The site of a little-known protest, this once-segregated high school in rural central Virginia is now a museum that recalls the story of 15-year-old Barbara Johns. In 1951, she launched a school walkout over appalling classroom conditions — a case that ultimately reached the U.S. Supreme Court. When segregation was eventually outlawed, Virginia’s Prince Edward County closed its public schools rather than have black and white students attend class together.
900 Griffin Blvd.; 434-315-8775; free; closed Sundays
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PHOTO BY: U.S. Civil Rights Trail
16th Street Baptist Church, Birmingham, Alabama
The Ku Klux Klan bombing that killed four girls at Sunday school in 1963 shocked a nation. A newly opened display in the historic church’s basement preserves artifacts from the violent act, including the clock that stopped at 10:22 a.m., the moment the bomb exploded. You can watch a video that explores the attack and listen to the passionate eulogy delivered for the girls by the Rev. Martin Luther King Jr.
1530 Sixth Ave. North; 205-251-9402; tours are available for groups of 10 or more, for $10/person; walk-ins welcome (see website for details).
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PHOTO BY: BackroadPlanet/Ashleigh Coleman
Emmett Till Interpretive Center, Sumner, Miss.
The brutal killing of 14-year-old Emmett Till in 1955 launched the modern civil rights movement. Although his killers later bragged about the crime, they were found not guilty when tried in this town for his murder. You can explore the story at a museum and visit the courthouse by reserving a time online — or use the Emmett Till Memory Project app to explore it virtually.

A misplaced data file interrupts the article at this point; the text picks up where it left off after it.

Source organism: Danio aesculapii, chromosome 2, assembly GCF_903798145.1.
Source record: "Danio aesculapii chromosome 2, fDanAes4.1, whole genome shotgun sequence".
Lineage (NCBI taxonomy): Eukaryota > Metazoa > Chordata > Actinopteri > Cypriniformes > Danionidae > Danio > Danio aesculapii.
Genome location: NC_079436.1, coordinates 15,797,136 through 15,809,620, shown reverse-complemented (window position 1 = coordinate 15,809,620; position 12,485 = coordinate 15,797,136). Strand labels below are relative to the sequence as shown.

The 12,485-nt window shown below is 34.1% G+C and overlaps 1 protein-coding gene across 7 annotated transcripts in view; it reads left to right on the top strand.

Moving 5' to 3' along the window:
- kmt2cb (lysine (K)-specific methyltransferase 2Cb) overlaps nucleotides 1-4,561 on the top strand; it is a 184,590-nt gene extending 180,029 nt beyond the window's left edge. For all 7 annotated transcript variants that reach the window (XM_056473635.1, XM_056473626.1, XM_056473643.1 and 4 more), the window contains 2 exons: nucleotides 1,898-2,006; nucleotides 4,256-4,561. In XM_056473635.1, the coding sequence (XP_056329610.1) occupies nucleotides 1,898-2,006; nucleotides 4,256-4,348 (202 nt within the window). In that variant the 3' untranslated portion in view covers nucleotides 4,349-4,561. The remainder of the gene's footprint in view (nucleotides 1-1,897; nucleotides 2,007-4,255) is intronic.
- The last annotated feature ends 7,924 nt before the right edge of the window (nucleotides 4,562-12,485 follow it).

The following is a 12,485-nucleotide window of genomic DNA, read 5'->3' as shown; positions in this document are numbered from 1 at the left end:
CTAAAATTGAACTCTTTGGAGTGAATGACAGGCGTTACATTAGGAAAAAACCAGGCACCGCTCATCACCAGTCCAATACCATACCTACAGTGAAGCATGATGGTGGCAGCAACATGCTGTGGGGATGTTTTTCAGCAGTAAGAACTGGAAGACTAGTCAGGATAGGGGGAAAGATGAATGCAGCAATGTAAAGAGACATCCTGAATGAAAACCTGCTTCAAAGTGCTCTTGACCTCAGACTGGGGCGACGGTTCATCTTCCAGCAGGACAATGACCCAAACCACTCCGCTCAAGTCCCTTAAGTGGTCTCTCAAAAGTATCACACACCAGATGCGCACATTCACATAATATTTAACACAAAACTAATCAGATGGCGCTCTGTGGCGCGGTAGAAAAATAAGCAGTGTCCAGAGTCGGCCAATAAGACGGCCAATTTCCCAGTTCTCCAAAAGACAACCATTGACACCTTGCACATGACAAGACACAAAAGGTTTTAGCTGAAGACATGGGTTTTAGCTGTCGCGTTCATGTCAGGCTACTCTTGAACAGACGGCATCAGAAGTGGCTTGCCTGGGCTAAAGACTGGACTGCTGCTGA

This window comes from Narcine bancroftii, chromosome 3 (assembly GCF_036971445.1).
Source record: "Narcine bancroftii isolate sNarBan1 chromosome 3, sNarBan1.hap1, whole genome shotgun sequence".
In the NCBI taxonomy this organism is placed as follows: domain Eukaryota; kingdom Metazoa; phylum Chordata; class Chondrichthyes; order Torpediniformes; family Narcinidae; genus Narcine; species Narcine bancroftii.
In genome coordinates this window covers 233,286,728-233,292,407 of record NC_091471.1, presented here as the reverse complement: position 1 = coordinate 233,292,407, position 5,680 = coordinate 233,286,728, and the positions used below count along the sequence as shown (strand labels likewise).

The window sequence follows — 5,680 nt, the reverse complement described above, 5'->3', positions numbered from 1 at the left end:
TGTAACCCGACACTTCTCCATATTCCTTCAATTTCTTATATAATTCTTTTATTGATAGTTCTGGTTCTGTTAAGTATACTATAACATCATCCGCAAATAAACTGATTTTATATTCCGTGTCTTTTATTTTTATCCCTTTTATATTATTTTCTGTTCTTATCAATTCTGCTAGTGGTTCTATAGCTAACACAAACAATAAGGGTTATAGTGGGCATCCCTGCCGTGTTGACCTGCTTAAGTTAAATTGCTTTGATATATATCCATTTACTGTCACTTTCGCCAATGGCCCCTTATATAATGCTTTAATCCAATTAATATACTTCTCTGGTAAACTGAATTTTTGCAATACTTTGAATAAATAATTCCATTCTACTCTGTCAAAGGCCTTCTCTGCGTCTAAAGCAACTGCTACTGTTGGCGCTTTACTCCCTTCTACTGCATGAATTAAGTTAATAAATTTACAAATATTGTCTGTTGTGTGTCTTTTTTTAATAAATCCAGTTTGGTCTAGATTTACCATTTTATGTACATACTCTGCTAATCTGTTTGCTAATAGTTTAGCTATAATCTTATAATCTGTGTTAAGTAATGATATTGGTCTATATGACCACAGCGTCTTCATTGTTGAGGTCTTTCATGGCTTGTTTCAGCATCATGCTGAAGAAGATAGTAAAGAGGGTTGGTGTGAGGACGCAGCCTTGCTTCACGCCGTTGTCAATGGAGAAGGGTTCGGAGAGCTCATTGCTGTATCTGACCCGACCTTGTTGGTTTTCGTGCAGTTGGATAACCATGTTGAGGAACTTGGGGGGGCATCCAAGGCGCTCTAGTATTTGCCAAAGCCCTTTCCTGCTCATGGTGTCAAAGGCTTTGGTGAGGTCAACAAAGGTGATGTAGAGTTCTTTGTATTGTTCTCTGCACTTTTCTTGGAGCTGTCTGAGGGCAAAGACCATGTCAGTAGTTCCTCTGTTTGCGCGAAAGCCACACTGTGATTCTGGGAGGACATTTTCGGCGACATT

120 N. Court St.; 662-483-0048; suggested donation $5. There’s also the Emmett Till Historic Intrepid Center, only 20 minutes away, in Glendora, and open for in-person visits. 235 Thomas St.; 662-375-7333 or 662-375-4360; $5
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PHOTO BY: Terry Smith Images/Alamy Stock Photo
Central High School, Little Rock, Arkansas
In 1957, President Dwight Eisenhower sent in 101st Airborne Division troops and put the Arkansas National Guard under federal control to escort nine African American students to classes at this newly desegregated high school. The Little Rock Nine, as they were called, faced constant abuse and threats as they tried to attend class. Central High is now a National Historic Site.
The Little Rock Central High School National Historic Site Visitor Center is open Tuesday through Saturday. Guided tours are available with reservations (which fill quickly), but visitors aren’t allowed inside the high school. 2120 W. Daisy L. Gatson Bates Dr.; 501-374-1957; free
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PHOTO BY: Jim West/Alamy Stock Photo
Brown v. Board of Education National Historic Site, Topeka, Kansas
The 1954 U.S. Supreme Court ruling that overturned school segregation has its roots in a lawsuit over poor conditions at this African American elementary school. This National Park Service site explores the history and legacy of segregation, and challenges visitors with discussions about the ruling and emotional videos of the clashes that followed the monumental decision.
1515 SE Monroe St.; 785-354-4273; free
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PHOTO BY: NurPhoto/Getty Images
National Museum of African American History and Culture, Washington, D.C.,
The newest addition to the National Mall, this enormously popular museum tells the story of African Americans, from the earliest days of slavery through the election of Barack Obama. For many, though, the emotional center is Emmett Till’s casket. Afterward, visitors gather their thoughts at the museum’s Sweet Home Café, which honors African American contributions to cuisine. There’s no charge for admission, but the trick is in nabbing the coveted timed entry passes, available 30 days in advance (though some same-day passes are released at 8:15 a.m.).
1400 Constitution Ave. NW; 844-750-3012; free; closed Mondays and Tuesdays
Virginia native Larry Bleiberg is president of the Society of American Travel Writers, a frequent contributor to BBC Travel and the creator of CivilRightsTravel.com.
Editor's note: This article was originally published on February 10, 2020. It's been updated to reflect COVID-19 closures.